In 1989, Kenneth Branagh made a name for himself by directing and starring in Henry V, a film that went on to receive worldwide critical acclaim and is widely regarded as one of the greatest Shakespeare films of all time. At the time, Branagh was cinema’s newest wunderkind, a self-made star-in-the-making. Now, the Irish writer, director, and actor is an Academy Award-nominated actor and director who is considered the contemporary cinema’s leading interpreter of Shakespeare.
On top of being responsible for some of the strongest entries in cinema’s Shakespearean canon, Branagh’s work extended beyond Shakespeare works as well. Most notably for his behind the camera role for films like Dead Again, Mary Shelley’s Frankenstein, Thor, Jack Ryan: Shadow Recruit, Cinderella, and 2017’s Murder on the Orient Express, as well as acting roles in The Gingerbread Man, Wild Wild West, Valkyrie, Harry Potter and the Chamber of Secrets, and Christopher Nolan’s Dunkirk.
In anticipation of Tenet’s release, we at The Cultured got the opportunity to interview the actor-cum-director. From detailing his role in Tenet to working with the Nolans, his gratification towards physical sets to the sheer scale of the legendary director’s upcoming film, Kenneth Branagh tells all.
Can you briefly describe your character and his place in the themes of the story?
He’s a character that Chris insisted, from the moment we spoke about it, should be someone that I thought about in the darkest possible terms, that he was an unredeemable, a ruthless, avaricious, ambitious man with perhaps an Achilles heel, which I won’t reveal, but it’s only a very tiny glimmer of humanity inside someone who has allowed the darkness of the world to envelope him from his very early origins. He is vicious, he’s aggressive, and he’s quick-witted, so he’s really about as formidable an adversary you can have. He’s the most dangerous of friends and an absolutely terrifying enemy to the people around him and, via the story, to the world.
This is your second film with Christopher Nolan, after Dunkirk, and like that film, Tenet also involves an element of non-linear time. Why do you think time plays such an important role in his films?
Well, I think playing with time plays with fears or dreams that we may have about death. Can death be conquered? If time can be conquered, does that mean people can live forever? Chris plays with the upside and the downside of our obsessions with time, and I think it has been an absolute constant through his work. And what you feel is his fascination for it, so he always makes it playful, and always intriguing—from the time repetitions in Memento, at the beginning of his career, all the way through the narrative structure jumps in terms of time in Dunkirk. And following on the heels of Inception, Tenet is probably the most dazzling and ambitious example of him playing with the potential glories and nightmares of an entirely different way of understanding time.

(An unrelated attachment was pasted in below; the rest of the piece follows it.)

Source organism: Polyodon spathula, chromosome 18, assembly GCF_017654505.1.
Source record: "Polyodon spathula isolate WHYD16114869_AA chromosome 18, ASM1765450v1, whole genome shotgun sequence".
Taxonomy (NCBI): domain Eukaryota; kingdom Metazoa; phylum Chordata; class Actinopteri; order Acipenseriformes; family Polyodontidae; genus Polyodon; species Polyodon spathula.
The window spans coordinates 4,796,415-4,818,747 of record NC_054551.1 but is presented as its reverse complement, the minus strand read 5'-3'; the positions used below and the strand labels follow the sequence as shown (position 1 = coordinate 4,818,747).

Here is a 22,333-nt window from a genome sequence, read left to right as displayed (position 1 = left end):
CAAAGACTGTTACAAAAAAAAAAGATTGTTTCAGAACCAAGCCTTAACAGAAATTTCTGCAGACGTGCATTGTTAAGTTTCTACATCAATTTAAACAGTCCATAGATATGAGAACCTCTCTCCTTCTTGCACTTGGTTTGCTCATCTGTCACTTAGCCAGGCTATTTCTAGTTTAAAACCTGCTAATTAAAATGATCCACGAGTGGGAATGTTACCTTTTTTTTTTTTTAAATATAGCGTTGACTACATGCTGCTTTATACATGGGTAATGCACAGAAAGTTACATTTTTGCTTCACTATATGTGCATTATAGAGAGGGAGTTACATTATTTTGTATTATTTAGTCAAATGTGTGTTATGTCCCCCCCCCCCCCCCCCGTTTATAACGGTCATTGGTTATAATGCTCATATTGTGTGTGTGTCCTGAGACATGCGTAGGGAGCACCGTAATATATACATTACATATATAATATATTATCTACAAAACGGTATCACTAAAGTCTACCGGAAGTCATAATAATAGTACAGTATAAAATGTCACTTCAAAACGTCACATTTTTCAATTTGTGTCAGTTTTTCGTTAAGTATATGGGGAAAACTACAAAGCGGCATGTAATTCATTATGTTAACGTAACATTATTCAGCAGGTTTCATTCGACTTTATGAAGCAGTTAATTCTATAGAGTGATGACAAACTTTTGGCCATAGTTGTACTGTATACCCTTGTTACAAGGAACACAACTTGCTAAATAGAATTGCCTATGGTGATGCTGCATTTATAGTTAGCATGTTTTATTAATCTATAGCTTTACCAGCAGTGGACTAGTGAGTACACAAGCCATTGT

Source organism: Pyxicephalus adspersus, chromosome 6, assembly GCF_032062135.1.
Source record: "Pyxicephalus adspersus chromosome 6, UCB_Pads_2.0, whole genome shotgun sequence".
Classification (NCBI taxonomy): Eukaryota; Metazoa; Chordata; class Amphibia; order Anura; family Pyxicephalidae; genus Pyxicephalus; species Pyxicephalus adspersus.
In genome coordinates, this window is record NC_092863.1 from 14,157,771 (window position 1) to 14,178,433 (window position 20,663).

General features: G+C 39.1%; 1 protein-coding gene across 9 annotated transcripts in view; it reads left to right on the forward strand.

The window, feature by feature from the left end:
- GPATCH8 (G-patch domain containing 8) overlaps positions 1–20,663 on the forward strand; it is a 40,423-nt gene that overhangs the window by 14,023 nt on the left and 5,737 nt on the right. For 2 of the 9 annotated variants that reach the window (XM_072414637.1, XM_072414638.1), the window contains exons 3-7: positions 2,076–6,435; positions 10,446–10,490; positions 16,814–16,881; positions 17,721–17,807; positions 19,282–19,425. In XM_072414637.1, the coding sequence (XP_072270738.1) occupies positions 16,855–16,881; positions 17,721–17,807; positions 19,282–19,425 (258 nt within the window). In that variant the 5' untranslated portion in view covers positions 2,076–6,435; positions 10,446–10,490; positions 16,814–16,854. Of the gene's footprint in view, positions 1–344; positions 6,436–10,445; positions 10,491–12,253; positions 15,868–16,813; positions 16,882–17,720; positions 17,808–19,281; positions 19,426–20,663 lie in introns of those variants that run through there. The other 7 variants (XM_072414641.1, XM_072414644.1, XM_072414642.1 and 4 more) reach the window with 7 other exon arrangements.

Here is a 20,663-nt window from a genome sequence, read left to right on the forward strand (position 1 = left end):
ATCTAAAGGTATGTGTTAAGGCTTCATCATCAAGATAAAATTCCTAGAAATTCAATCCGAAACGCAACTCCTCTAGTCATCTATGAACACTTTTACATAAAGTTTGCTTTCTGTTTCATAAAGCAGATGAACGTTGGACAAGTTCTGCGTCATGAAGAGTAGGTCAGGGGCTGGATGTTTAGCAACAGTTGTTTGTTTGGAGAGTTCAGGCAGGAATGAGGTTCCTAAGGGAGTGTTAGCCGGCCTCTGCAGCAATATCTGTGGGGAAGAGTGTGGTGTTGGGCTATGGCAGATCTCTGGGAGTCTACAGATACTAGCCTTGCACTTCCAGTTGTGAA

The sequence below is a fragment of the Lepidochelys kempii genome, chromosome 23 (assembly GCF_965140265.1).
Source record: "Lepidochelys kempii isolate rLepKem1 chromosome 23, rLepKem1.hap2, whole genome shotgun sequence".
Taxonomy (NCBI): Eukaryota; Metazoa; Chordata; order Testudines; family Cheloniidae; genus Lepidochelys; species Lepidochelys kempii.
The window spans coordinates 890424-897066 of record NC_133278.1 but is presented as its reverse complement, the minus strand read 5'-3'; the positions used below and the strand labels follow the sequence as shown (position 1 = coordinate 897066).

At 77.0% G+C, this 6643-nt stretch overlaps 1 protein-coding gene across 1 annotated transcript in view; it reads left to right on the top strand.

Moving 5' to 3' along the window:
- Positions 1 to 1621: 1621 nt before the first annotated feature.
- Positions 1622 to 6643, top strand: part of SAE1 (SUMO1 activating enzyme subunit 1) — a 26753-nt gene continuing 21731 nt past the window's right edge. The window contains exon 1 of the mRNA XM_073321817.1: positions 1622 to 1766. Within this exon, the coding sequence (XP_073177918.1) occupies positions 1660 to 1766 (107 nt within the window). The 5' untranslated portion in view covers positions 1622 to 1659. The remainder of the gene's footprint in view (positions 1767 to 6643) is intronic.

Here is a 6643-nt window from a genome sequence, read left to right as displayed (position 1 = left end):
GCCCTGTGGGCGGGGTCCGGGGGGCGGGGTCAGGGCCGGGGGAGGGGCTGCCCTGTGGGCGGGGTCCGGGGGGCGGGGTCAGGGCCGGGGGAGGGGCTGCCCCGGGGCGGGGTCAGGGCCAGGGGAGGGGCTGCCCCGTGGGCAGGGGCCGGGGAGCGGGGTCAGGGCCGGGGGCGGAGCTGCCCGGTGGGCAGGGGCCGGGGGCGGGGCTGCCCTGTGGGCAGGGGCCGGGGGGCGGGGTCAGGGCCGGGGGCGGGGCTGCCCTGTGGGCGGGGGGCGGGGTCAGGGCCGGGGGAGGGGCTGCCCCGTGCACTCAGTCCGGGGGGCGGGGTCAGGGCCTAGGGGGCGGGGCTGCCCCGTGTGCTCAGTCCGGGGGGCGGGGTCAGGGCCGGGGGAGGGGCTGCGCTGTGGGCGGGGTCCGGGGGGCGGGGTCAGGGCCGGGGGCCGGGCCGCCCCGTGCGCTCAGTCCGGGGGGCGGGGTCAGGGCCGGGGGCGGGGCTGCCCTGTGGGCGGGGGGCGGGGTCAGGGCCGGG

You’ve worked twice now with both Christopher Nolan and Emma Thomas. What do they bring to the table as a producing team?
As a producing team they bring confidence and calm, effortless, unshowy experience, and a sense of detail. They were both at my costume fittings for Tenet, without interfering but with a presence that allowed me to feel that decisions made would be part of the full picture they were trying to create for the movie. It’s very direct and personal contact. In both cases, the first time I received the script, it was hand-delivered by Chris. It’s a very bespoke thing. They have a kind of really positive, flexible cottage industry feel at the center of something that is obviously global and massive. And they attain a sense of fun and perspective inside something as ambitious as Tenet. Filming in seven countries could easily sweep one away with concern and worry about logistics and the scale, all the things that could go wrong. But they retain a kind of focused calm on the set, and any concerns about what’s going on before or after are not transmitted to the people they’re working with. They are unaffected by chaos—I think they thrive in it—and they remain personable and personal throughout.
Can you talk about the international nature of this production?
The sense of scale that it gives to a piece of big-screen entertainment is immense. Christopher Nolan is always going to look at even familiar places with a new eye, and he’ll bring you to some places you’ve never seen before. And it’s on a massive scale—one that graphically supports the idea that the stakes in the story are high. The worldwide nature of the settings emphasizes that, and it does so with Chris’s original and curious eye. He travels the world because the story needs to, and each piece, like every element of a puzzle in a Christopher Nolan film, fits together necessarily, so you have to make that journey.
Chris famously does as much as possible in-camera with very little VFX involved. Does that help your performance?
There’s an undoubted vibration on the set and there’s an excitement that I think the audience then intuits from what happened. It was immensely powerful to be in shots where a stunt was happening and be so very close to it. When the real thing is there, it makes a difference. So for me there was a tremendous intensification because of the way Chris shoots things and I was very grateful for that in-camera style.